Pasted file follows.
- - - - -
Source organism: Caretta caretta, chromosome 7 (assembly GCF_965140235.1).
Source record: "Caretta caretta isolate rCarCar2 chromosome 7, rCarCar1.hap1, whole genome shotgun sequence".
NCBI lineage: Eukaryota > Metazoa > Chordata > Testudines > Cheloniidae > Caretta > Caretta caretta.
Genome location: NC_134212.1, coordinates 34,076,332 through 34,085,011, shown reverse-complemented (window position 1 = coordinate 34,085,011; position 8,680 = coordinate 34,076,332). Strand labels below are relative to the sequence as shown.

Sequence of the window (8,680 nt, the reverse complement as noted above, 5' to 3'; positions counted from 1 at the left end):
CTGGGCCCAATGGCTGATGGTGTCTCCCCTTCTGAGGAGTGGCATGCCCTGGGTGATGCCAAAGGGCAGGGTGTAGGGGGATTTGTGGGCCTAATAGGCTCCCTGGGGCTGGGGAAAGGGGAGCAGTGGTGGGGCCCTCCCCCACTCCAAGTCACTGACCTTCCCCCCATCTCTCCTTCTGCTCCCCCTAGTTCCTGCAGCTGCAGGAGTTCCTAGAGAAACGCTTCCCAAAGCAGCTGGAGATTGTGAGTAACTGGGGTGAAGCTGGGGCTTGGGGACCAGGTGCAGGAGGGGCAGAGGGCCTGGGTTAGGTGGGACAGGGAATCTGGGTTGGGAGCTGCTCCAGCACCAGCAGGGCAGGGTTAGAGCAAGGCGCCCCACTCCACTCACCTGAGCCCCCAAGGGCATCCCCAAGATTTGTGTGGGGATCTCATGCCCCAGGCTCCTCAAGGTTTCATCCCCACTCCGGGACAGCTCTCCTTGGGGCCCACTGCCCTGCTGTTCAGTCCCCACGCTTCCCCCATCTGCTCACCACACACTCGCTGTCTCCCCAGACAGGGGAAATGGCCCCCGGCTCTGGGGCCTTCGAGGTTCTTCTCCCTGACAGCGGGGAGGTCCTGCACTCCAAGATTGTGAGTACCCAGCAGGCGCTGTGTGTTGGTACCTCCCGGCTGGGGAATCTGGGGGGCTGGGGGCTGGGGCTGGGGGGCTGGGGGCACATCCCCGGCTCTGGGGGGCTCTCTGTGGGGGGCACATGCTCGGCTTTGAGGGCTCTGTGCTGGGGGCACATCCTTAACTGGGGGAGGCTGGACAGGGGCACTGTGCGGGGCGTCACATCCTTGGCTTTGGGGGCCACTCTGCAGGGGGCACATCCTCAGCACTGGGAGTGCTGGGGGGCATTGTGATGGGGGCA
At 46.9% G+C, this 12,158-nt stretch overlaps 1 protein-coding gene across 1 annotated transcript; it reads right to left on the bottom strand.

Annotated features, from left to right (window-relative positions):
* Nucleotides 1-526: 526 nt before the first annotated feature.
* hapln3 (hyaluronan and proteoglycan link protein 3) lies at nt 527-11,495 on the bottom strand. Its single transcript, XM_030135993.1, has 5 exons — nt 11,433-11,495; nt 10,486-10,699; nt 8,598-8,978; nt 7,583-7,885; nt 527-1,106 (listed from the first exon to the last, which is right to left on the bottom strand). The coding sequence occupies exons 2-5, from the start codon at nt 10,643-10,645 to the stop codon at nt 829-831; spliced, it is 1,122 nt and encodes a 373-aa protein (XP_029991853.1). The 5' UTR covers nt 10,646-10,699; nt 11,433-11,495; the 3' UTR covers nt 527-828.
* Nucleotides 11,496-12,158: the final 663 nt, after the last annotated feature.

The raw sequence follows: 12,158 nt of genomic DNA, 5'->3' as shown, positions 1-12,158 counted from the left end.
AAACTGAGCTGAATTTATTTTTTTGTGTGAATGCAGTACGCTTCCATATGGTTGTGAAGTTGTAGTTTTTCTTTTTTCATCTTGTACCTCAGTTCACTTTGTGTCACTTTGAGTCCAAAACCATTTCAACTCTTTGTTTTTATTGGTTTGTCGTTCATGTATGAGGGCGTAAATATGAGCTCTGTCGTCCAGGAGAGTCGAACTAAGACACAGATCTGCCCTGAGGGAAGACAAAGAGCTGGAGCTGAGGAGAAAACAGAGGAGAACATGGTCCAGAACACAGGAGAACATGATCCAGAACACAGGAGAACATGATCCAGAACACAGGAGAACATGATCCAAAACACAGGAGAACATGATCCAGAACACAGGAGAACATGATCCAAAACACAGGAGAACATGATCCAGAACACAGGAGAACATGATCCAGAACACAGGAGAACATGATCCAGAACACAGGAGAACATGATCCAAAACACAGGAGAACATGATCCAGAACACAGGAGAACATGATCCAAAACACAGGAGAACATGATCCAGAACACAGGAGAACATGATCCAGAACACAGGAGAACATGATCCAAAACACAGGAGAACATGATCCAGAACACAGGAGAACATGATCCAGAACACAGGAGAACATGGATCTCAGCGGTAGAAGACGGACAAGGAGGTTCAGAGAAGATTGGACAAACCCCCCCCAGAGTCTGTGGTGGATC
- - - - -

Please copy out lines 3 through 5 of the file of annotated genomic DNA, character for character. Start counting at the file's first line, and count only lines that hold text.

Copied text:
NCBI lineage: Eukaryota > Metazoa > Chordata > Testudines > Cheloniidae > Caretta > Caretta caretta.
Genome location: NC_134212.1, coordinates 34,076,332 through 34,085,011, shown reverse-complemented (window position 1 = coordinate 34,085,011; position 8,680 = coordinate 34,076,332). Strand labels below are relative to the sequence as shown.

Sequence of the window (8,680 nt, the reverse complement as noted above, 5' to 3'; positions counted from 1 at the left end):